UWA’s dynamic innovation community joined forces last Thursday at the annual IQ Awards held in the refurbished Nedlands Masonic Hall, known as Innovation Quarter Exchange or IQX, to celebrate four winners and creative inventions to improve our world.
Finalist entries included the detection of resistance to weeds, a new surgical treatment for glaucoma, effective Asset Management for engineers, the UWA O-tube facility that tests cyclonic conditions for offshore pipelines, student-led innovation through the UWA Makers and students volunteering to assist the homeless by facilitating art groups and selling their art work.
UWA Deputy Vice-Chancellor (Community and Engagement) Professor Kent Anderson congratulated the finalists saying that innovation was about taking risks and not knowing where they might end up.
“Our staff, researchers and students are developing cutting-edge solutions and inventing new technologies to make the world a better place for us all.
“At UWA we are creating an emerging innovation corridor along Stirling Highway – we have the Bloom Labs for students at St Catherine’s College, Centre for Entrepreneurial Research and Innovation (CERI) for established researchers, Woodside OceanWorks , EZONE engineering hub and the new co-working space at IQX to help support you to share ideas and creativity.
“It’s an exciting time and demonstrates the University’s commitment to fostering a culture of innovation,” he said.
Professor Wendy Erber, Dr Kathy Fuller and PhD student Henry Hui from UWA’s Faculty of Health and Medical Sciences won the Research Innovation and Enterprise Award for developing Immuno-flowFISH, a device that will significantly improve the ability to identify genetic changes in leukaemia cancer cells. More than 20,000 cells can be studied in one test, a vast improvement on current methods which only assess a few hundred cells and are much slower.
Team member Mr Hui said the award was a validation of hard work in the lab.
“When we get these eureka moments it is truly satisfying, but I think the best thing is knowing we will help so many people through our research,” Mr Hui said.
Professor Kevin Pfleger, Head of Molecular Endocrinology and Pharmocology at UWA Centre for Medical Research and researcher for Harry Perkins Institute of Medical Research won the Innovation Champion Award for his work driving research translation and commercialisation, and strengthening links between medical research and its application in clinics.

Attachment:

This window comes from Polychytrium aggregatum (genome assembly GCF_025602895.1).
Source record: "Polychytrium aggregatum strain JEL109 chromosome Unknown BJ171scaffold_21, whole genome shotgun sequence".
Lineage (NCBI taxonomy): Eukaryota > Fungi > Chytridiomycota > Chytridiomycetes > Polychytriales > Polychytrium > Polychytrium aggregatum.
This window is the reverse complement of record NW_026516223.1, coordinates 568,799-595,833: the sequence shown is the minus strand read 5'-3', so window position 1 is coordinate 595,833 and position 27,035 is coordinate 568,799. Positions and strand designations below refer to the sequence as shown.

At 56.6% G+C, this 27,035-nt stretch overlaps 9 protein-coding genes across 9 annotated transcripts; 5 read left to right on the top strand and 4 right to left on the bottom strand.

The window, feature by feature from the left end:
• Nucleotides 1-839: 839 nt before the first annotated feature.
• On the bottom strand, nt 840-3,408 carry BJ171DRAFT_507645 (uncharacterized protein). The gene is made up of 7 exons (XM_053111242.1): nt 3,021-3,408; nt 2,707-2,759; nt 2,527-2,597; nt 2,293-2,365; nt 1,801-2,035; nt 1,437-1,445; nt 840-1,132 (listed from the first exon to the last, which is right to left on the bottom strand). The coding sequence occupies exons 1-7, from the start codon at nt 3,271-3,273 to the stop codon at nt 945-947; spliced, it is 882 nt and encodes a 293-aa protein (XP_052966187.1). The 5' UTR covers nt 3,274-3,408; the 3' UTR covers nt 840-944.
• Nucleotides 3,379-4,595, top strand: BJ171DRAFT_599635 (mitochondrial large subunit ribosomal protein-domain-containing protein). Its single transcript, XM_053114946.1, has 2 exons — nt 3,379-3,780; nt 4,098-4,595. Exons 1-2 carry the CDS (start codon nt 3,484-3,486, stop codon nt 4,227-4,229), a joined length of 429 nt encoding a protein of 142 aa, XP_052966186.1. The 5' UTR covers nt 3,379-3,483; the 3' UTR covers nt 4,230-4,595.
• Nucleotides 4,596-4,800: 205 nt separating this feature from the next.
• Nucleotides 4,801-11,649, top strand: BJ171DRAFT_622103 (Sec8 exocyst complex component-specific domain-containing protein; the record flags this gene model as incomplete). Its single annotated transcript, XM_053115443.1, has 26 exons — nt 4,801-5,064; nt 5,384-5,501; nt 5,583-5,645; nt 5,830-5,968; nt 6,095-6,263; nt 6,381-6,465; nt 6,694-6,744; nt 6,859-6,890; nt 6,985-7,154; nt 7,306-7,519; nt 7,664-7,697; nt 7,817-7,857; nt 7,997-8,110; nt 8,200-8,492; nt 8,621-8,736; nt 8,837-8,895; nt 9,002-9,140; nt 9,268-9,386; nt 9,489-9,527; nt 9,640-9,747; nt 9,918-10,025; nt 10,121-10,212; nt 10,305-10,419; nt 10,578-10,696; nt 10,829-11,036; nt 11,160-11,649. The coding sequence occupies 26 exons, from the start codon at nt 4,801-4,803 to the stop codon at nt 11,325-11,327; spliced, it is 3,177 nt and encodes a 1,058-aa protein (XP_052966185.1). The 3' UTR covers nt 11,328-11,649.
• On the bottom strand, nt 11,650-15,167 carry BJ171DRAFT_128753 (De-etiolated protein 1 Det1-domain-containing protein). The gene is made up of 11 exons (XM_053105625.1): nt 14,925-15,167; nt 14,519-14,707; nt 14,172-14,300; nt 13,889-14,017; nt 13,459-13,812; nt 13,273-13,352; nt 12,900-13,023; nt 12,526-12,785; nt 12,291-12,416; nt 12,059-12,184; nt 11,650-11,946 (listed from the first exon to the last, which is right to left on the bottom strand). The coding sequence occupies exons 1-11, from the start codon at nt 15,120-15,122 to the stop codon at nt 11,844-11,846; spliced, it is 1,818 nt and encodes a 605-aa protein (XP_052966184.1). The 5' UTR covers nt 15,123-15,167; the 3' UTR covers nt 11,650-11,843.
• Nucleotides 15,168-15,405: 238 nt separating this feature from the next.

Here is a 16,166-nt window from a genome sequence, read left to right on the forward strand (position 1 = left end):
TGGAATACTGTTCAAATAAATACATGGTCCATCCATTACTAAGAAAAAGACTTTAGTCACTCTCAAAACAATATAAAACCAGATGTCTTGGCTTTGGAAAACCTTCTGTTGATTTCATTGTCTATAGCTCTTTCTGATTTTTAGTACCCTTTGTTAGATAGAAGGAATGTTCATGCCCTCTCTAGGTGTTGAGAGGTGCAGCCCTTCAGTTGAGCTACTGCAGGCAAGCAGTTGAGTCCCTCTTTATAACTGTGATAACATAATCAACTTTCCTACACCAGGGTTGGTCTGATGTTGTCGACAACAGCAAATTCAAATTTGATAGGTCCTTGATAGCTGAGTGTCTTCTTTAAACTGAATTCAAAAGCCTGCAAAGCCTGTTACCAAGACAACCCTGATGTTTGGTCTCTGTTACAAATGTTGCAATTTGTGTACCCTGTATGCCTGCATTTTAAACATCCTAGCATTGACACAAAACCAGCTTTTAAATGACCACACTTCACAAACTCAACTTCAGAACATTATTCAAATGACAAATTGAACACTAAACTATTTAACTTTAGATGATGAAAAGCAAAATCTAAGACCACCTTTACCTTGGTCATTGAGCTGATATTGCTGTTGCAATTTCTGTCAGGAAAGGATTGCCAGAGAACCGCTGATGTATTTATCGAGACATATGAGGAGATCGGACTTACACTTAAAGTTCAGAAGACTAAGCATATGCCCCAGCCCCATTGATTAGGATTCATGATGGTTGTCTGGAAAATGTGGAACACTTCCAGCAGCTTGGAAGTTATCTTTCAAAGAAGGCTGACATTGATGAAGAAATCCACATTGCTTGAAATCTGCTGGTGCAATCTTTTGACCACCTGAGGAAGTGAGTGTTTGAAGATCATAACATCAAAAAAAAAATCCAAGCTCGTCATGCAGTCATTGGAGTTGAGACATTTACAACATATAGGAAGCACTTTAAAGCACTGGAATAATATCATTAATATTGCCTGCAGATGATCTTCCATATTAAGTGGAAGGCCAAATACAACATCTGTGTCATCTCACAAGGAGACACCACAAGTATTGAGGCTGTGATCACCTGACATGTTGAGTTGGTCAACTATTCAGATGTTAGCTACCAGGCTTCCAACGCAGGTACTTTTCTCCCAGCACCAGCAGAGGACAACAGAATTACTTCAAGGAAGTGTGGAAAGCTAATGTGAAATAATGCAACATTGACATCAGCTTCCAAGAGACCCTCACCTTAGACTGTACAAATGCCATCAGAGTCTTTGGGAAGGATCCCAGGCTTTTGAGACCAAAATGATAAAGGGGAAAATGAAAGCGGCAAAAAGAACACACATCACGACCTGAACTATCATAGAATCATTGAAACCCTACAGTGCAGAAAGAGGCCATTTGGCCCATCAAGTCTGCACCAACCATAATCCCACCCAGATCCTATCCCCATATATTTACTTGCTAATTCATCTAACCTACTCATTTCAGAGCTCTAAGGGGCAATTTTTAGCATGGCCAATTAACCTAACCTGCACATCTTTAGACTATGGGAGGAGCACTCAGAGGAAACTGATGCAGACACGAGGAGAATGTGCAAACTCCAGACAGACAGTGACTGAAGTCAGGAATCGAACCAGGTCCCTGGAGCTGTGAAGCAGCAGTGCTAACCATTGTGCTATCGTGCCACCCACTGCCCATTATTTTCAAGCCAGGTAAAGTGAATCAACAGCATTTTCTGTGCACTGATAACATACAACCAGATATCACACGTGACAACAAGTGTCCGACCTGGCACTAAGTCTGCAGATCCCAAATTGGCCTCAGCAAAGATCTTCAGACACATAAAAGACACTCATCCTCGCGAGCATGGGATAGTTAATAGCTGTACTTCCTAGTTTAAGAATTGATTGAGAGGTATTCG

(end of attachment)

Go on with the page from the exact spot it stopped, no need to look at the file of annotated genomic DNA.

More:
An all-star judging panel of innovation and commercialisation experts – Sheryl Frame, Kath Giles and Kate Griffiths evaluated three student pitches and made a difficult decision on this year’s winner for the Student Start-up of the Year.
This went to UWA Science Student, Conor McLaughlin who has developed the Futuristic Skills platform, which addresses the gap between skills learnt at school, and skills required for the workforce of the future. Ten skills were identified and the app is available to High School teachers and students.
“Winning the award will help us to impact more students outside of the metropolitan area. I joined Bloom in 2017 – my experience with them has been amazing, they helped guide us through the start-up process which has led to this exciting success,” Conor said.
The Peoples’ Choice Award, awarded to Kishaini Baskararao, a student from the Faculty of Health and Medical Sciences, for the I Can and I Will project, providing quality curriculum subjects to disadvantaged rural students overseas, helping to lift them out of poverty and empower them through education and employment.
UWA’s IQX, a new co-working space for innovators was unveiled for the first time at the ceremony, if you missed it you can book a tour here.